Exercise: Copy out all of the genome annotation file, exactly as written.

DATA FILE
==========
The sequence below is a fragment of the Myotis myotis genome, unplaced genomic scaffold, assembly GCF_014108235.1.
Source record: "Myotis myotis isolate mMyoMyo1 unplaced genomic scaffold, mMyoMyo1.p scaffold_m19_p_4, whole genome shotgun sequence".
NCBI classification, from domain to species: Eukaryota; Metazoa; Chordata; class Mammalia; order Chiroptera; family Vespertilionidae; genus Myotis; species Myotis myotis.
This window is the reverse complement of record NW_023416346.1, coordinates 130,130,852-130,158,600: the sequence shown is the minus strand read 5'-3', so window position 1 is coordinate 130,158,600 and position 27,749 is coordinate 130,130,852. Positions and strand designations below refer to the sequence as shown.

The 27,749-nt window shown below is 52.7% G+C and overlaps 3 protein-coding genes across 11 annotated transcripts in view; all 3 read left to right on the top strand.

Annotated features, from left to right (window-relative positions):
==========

The sequence below is a fragment of the Myotis myotis genome, unplaced genomic scaffold, assembly GCF_014108235.1.
Source record: "Myotis myotis isolate mMyoMyo1 unplaced genomic scaffold, mMyoMyo1.p scaffold_m19_p_4, whole genome shotgun sequence".
NCBI classification, from domain to species: Eukaryota; Metazoa; Chordata; class Mammalia; order Chiroptera; family Vespertilionidae; genus Myotis; species Myotis myotis.
This window is the reverse complement of record NW_023416346.1, coordinates 130,130,852-130,158,600: the sequence shown is the minus strand read 5'-3', so window position 1 is coordinate 130,158,600 and position 27,749 is coordinate 130,130,852. Positions and strand designations below refer to the sequence as shown.

The 27,749-nt window shown below is 52.7% G+C and overlaps 3 protein-coding genes across 11 annotated transcripts in view; all 3 read left to right on the top strand.

Annotated features, from left to right (window-relative positions):